Today’s IT requirements are inherently complex due to the interaction and integration of the services we consume across multiple devices, apps, hardware and software. This often leads to a business having multiple providers within their IT supply chain, which means that when a problem arises a huge frustration is experienced as many suppliers tend to adopt the blame game – “it’s not the software it’s the hardware”, “it’s not the telephone system, it’s your lines and calls provider”, “it’s not the application it’s an issue on the server of your hosting company”. The real outcome is that this approach only makes the matter worse from the customer’s perspective, as the main concern is not who is at fault but how a speedy resolution can be found.
7. Can’t grow with your current supplier
With the ongoing evolution of cloud based services in combination with an increasing choice of services to consume and our need for unified devices, it can quickly become clear that as an IT consumer your needs can easily outgrow the capabilities of the providers you currently use – especially if they do not grow with you. For instance, your current IT partner may be just a provider of IT services and not what you need in terms of an all-encompassing offering that your business now needs, so frustrations manifest and the relationship becomes strained as they cannot serve you with what your business now needs.
8. Services impact customer experience
All too often, poor IT service provision has a knock on effect to your own customers and their experience of your business, which is incredibly frustrating and ultimately “bad for business”. In a world reliant on IT, any disturbance to your systems could invariably effect the service you too are able to deliver – for example, an intermittent, poor internet connection may often restrict the ability of connecting users, applications and services as well as in many cases inhibit communications with your customers in ways that they have come to expect (online, email etc.).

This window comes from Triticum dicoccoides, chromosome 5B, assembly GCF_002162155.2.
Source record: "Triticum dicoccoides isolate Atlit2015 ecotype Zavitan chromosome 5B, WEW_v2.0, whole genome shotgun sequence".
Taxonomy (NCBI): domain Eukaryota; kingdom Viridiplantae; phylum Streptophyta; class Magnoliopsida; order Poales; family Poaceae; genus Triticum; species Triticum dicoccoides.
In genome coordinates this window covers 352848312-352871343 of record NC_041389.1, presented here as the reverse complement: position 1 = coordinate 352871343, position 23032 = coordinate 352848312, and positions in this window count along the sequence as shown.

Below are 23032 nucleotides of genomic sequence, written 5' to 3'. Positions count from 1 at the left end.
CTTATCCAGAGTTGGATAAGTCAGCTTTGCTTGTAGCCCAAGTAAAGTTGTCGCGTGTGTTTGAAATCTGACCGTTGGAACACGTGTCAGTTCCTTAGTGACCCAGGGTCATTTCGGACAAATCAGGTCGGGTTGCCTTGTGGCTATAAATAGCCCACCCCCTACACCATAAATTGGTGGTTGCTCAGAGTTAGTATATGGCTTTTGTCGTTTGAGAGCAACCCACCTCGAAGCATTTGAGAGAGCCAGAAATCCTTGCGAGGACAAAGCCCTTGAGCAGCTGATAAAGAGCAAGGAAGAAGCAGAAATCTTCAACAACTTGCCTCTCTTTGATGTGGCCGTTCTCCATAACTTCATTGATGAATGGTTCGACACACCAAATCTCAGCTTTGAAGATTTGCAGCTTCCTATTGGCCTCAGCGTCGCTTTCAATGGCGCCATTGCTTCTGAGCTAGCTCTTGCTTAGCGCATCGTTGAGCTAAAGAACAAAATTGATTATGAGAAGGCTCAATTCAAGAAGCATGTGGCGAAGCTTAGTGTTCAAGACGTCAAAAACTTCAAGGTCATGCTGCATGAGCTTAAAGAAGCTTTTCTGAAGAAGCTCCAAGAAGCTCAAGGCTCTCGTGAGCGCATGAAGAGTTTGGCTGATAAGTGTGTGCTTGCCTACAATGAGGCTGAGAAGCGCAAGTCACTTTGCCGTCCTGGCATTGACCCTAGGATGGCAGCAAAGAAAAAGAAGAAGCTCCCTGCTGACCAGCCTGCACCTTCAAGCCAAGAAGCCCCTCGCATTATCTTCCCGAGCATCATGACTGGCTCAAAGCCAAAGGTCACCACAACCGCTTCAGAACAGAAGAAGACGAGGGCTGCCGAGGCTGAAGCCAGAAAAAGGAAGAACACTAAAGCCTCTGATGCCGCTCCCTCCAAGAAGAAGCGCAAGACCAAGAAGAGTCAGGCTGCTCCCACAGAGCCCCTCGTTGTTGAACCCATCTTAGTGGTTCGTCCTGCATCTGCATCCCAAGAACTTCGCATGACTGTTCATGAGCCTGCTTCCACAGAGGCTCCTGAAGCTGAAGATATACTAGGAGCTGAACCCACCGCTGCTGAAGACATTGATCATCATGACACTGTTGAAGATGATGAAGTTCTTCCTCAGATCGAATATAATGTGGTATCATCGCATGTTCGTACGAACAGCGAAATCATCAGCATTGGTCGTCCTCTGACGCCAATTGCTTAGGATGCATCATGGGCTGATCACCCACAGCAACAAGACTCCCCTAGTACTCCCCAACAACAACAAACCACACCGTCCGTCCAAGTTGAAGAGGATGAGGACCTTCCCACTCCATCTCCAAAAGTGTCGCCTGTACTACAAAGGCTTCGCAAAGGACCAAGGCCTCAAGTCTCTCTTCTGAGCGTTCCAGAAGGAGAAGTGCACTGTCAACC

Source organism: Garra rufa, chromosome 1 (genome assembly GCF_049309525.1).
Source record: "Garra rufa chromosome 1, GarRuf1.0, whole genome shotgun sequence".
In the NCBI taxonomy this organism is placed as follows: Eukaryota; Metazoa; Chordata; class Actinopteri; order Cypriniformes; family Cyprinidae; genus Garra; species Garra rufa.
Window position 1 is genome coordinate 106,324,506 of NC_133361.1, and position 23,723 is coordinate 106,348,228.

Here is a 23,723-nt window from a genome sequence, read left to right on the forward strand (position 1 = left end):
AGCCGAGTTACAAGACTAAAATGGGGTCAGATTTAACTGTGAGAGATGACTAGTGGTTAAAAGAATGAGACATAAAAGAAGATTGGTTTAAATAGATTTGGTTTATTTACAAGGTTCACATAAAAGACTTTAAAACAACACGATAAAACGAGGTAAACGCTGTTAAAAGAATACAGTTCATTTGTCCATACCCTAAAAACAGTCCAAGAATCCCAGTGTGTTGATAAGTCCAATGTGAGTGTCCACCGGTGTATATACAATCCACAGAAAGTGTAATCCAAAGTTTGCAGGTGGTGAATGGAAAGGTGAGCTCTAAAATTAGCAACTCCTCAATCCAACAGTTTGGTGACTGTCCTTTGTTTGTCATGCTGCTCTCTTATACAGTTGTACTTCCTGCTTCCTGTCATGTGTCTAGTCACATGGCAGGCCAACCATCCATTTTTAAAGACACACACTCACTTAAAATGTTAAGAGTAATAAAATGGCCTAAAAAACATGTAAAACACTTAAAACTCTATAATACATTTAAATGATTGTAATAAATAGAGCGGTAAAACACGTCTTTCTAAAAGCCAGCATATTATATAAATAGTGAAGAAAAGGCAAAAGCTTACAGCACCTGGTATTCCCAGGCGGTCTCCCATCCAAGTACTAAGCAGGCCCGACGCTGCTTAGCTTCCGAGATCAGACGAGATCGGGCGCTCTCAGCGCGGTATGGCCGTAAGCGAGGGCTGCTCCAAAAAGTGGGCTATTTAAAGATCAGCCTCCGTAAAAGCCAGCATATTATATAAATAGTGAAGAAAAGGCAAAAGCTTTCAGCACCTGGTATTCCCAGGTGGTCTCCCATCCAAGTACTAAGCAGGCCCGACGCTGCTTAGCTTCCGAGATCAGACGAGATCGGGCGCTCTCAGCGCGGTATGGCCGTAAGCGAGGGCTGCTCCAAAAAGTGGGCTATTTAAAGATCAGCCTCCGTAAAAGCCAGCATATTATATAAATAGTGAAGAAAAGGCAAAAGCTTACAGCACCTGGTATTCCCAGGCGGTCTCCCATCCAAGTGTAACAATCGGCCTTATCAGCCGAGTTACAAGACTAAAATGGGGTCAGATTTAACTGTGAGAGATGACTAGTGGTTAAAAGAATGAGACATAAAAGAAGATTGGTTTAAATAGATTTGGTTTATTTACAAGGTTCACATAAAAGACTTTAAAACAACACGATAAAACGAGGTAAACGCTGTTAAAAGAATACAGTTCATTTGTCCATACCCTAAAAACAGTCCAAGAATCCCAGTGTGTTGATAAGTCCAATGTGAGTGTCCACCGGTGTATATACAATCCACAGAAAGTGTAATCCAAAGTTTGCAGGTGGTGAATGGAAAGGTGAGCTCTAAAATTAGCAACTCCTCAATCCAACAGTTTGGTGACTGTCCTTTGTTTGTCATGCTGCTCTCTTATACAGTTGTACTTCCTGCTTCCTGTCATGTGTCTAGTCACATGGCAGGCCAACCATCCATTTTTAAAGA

9. Paying too much
When you are buying services from the same provider over an extended period of time, a common frustration felt by businesses is that it can become hard to asses if you are really getting true value for money and the assumption that you are paying too much will build. Without a proper framework to measure the service received alongside monitoring what the market is actually offering, it can be very difficult to determine value for money received. In addition if you are buying adjacent services from different suppliers the risk factor built into their charges will be bigger than if you collapse services to fewer suppliers who will take a wider view of the risks.
10. Discovering technology is not “fit for purpose”
As the saying goes…”buy cheap, buy twice”. It could be argued that the saying has never been so pertinent than in the IT industry. The best deal is all too often considered to be the one with the best price, especially if on face value the service or solution seemingly fits with your immediate needs. However, in an industry as technical as IT, face value is insufficient as a means of ensuring the service/product delivered is “fit for purpose”. Too frequently, businesses are left frustrated by the providers not illustrating all eventualities of the solutions they have adopted and therefore leaving the business in a position whereby they have paid for a service or solution which can quite quickly serve no purpose. Buyer beware though as sometimes this is actually the fault of the purchaser not the seller trying to save money.